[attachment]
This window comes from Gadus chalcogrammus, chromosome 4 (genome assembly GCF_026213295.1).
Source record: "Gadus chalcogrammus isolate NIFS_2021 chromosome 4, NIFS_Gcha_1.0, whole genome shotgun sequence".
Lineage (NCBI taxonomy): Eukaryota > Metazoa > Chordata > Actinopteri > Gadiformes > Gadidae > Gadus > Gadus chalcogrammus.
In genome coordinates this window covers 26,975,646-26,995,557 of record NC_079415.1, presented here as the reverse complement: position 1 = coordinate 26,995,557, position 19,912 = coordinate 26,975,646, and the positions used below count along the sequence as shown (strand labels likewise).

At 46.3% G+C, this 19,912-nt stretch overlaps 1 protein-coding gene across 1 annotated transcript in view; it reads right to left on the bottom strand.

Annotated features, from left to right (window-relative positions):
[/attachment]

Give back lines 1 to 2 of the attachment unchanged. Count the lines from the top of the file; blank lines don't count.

This window comes from Gadus chalcogrammus, chromosome 4 (genome assembly GCF_026213295.1).
Source record: "Gadus chalcogrammus isolate NIFS_2021 chromosome 4, NIFS_Gcha_1.0, whole genome shotgun sequence".